I bring all of this up because it reminded me of something very odd: Super Mario Bros. 2 and Zelda II: The Adventure of Link are both the black sheep of their respective series. They're each the one entry that departed from the formula before there could even logically be a formula (since they were both the very second entries in each series), and you either loved them or hated them. Me, I loved them both—still do—but back in the day, it was polarizing. And the outcry from fans may very well be the reason that classic video games stopped innovating with sequels very much—or why modern retreads, like the New Super Mario Bros. series and all those Gameboy Zelda titles which were just Link's Awakening over and over again (but with color!) got so stale so quickly.
At the very least, the Zelda series has seen two more side-scrollers, Link: The Faces of Evil and Zelda: The Wand of Gamelon, both on the Phillips CD-i console. (I actually quite like these games too; they're pretty much the reason to even own a CD-i). But has Mario ever returned to Subcon? Gone through a game where the action is all about tossing vegetables at shyguys and birdos? Nope; not a once. And it's strange, too, because it's not like Super Mario Bros. 2 was unpopular in Japan—while I couldn't tell you how well the Japanese "Super Mario USA" sold on the Famicom, I do know that its rerelease, Super Mario Advance, topped the charts for Gameboy Advance games worldwide.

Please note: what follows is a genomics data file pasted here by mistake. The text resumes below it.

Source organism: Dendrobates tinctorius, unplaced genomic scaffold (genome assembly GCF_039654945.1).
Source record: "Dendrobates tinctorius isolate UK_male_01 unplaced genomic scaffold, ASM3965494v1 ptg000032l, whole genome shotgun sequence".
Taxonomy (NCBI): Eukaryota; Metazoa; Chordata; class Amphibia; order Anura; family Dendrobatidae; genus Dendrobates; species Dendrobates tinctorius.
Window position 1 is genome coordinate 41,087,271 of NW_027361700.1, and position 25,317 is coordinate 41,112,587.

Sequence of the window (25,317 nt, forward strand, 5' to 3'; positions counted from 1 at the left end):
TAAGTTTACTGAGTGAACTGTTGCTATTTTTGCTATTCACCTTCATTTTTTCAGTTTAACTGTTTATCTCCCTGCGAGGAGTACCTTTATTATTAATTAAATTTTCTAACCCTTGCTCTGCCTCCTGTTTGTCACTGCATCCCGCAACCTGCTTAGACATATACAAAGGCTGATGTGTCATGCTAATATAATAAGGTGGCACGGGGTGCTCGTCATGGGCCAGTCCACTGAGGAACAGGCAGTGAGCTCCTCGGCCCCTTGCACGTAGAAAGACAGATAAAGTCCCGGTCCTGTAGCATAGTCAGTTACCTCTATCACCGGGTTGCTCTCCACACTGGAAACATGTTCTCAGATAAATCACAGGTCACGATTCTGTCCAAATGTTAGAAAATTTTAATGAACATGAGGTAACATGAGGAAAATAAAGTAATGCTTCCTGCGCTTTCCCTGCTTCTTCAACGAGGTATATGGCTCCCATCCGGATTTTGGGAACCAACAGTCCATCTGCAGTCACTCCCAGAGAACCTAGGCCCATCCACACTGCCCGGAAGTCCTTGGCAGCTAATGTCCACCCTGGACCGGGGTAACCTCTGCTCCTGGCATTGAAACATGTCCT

Subtle little bits of SMB2 have drifted into the broader Mario canon, where they make occasional appearances here and there—bob-ombs and pokeys; ninjis in Super Mario World; shyguys in Yoshi's Island and Super Mario 64; both a Shyguy and a Birdo character in the Mario Kart series. The recent Wii U game, Super Mario 3D World, was positively brimming with SMB2 Easter eggs… but there's still no sign on the horizon of a genuine return to Subcon. And that's a crying shame, because it means that the New Super Mario Bros. series isn't just riding a wave of nostalgia; it's fossilized in one, trapped in amber.
Think about this: when was the last time we got a 2-D Mario game where the end of a course didn't involve a blocky stairway and a flagpole? The answer is 1992, which saw the release of Super Mario Land 2: 6 Golden Coins. (Super Mario Land and Super Mario Land 2 are two Mario games that I'd consider semi-canonical.) Back in the day, you could end a Mario level by snapping the tape of a Giant Gate, or grabbing a shifting card and getting a cute little message ("Course clear, you got a card!"), or picking up the crystal ball and then ducking into a giant eagle-head. But not anymore; nope, for the last 25 goddamned years, it's just been flagpoles in game after game, like it's never not going to be 1985 in the Mario universe ever again.
Having ranted myself into a corner like this, I'm just going to leave it at that. Anyway, the facts speak for themselves—the 2-D Mario games have gotten old and repetitive, but Nintendo wouldn't have to look very far at all to inject some new life into the series. Hell, Super Mario Maker proves that they haven't forgotten Mario's early sequels, and Mario Maker is fun as hell! I just hope they take notice and do something different next time…